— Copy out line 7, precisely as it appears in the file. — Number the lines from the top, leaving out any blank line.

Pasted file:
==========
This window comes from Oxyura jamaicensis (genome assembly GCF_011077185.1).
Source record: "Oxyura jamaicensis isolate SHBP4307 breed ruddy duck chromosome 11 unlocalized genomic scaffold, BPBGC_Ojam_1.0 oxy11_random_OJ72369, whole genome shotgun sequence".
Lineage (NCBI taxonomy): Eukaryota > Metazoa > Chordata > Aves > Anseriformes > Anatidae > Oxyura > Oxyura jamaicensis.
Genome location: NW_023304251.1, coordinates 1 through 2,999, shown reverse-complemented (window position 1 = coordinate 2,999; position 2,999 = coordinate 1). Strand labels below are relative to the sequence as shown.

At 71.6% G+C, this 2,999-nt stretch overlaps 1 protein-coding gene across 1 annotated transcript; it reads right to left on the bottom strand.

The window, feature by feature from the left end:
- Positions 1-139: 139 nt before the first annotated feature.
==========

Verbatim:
- Positions 1-139: 139 nt before the first annotated feature.